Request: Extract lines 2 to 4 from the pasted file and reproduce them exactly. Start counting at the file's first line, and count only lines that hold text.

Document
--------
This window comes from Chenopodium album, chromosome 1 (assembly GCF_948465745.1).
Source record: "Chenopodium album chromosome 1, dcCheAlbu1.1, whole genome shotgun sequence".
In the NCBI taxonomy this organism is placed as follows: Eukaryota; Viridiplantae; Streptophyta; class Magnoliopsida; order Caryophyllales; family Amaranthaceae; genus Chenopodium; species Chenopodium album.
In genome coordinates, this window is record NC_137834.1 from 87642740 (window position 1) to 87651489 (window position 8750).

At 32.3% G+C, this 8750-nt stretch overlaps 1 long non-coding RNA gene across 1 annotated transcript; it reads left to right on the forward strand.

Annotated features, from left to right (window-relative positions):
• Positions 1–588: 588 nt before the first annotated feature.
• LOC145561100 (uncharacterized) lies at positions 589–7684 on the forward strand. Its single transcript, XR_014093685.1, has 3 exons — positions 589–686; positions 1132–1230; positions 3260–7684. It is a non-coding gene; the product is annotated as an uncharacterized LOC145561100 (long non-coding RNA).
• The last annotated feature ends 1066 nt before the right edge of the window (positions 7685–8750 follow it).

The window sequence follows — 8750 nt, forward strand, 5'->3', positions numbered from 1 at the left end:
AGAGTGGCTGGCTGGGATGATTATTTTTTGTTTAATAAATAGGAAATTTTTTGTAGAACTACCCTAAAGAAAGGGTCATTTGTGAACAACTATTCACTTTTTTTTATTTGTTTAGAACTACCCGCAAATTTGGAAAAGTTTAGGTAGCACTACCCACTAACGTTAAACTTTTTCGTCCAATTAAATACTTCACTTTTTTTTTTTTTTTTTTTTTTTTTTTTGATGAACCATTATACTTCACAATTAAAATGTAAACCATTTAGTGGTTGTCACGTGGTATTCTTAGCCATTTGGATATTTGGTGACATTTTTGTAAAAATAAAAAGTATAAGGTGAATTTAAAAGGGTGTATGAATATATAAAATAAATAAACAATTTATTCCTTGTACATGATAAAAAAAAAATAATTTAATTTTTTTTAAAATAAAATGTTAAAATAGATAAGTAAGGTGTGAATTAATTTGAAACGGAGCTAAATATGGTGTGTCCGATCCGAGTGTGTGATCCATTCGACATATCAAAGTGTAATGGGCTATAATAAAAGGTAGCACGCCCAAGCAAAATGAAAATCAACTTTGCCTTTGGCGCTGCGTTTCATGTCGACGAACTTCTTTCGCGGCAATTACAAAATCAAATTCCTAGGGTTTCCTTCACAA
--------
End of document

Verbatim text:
Source record: "Chenopodium album chromosome 1, dcCheAlbu1.1, whole genome shotgun sequence".
In the NCBI taxonomy this organism is placed as follows: Eukaryota; Viridiplantae; Streptophyta; class Magnoliopsida; order Caryophyllales; family Amaranthaceae; genus Chenopodium; species Chenopodium album.
In genome coordinates, this window is record NC_137834.1 from 87642740 (window position 1) to 87651489 (window position 8750).